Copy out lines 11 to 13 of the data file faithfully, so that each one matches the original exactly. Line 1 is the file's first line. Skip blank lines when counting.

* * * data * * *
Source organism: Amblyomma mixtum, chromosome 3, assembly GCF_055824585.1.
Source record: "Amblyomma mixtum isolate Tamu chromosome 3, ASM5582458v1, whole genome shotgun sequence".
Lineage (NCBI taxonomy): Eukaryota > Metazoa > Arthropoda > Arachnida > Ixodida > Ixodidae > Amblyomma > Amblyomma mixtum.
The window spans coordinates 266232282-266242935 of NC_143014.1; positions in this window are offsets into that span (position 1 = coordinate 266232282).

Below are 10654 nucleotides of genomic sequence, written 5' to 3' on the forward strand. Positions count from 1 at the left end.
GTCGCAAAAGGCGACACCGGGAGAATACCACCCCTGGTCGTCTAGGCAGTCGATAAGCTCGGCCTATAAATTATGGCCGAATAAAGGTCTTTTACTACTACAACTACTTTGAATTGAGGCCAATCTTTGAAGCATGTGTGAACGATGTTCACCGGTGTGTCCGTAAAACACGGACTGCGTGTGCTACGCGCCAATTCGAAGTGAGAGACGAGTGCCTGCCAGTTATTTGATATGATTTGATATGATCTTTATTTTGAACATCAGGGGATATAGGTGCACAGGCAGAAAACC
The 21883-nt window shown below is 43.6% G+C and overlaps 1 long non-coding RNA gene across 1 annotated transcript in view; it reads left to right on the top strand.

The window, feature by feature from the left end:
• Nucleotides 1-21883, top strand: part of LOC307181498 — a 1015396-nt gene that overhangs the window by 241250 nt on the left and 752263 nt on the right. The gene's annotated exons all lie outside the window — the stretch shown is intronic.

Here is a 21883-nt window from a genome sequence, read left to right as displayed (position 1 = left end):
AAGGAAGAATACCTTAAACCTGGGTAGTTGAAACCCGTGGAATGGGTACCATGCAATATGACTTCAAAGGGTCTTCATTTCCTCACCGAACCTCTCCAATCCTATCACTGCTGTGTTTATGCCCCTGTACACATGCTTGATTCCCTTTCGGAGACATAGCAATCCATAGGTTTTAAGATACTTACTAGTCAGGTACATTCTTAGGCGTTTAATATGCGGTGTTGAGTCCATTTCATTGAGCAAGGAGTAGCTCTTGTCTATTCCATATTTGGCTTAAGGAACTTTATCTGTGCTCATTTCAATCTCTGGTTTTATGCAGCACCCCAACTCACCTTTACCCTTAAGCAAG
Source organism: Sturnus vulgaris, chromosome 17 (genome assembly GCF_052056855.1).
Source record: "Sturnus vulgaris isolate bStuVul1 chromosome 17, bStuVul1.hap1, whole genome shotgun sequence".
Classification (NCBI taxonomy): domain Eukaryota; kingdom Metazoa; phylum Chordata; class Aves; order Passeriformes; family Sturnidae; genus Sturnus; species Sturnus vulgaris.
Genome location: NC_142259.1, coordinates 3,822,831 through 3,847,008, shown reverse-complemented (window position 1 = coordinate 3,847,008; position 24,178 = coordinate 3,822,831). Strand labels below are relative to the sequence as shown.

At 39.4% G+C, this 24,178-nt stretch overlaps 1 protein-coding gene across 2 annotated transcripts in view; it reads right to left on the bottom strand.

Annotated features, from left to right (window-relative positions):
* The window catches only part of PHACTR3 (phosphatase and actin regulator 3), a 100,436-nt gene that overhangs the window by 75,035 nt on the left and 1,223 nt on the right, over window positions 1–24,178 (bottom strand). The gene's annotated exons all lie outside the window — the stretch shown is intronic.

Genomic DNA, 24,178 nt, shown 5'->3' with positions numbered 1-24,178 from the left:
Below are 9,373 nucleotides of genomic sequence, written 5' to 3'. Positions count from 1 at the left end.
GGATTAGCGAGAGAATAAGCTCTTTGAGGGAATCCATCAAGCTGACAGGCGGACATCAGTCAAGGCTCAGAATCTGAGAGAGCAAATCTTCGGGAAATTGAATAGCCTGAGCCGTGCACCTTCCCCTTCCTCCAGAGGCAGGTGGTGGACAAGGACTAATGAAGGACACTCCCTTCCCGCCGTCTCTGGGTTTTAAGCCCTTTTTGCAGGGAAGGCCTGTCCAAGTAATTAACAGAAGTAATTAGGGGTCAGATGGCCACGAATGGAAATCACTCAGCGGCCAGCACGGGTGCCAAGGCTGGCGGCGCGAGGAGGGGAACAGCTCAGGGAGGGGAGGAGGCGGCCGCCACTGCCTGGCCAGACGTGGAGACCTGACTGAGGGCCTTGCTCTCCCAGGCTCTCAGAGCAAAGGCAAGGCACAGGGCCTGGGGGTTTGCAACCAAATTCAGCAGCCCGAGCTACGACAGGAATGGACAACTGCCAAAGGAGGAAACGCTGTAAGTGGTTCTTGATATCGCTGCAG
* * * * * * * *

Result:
AAGGAAGAATACCTTAAACCTGGGTAGTTGAAACCCGTGGAATGGGTACCATGCAATATGACTTCAAAGGGTCTTCATTTCCTCACCGAACCTCTCCAATCCTATCACTGCTGTGTTTATGCCCCTGTACACATGCTTGATTCCCTTTCGGAGACATAGCAATCCATAGGTTTTAAGATACTTACTAGTCAGGTACATTCTTAGGCGTTTAATATGCGGTGTTGAGTCCATTTCATTGAGCAAGGAGTAGCTCTTGTCTATTCCATATTTGGCTTAAGGAACTTTATCTGTGCTCATTTCAATCTCTGGTTTTATGCAGCACCCCAACTCACCTTTACCCTTAAGCAAG
Source organism: Sturnus vulgaris, chromosome 17 (genome assembly GCF_052056855.1).
Source record: "Sturnus vulgaris isolate bStuVul1 chromosome 17, bStuVul1.hap1, whole genome shotgun sequence".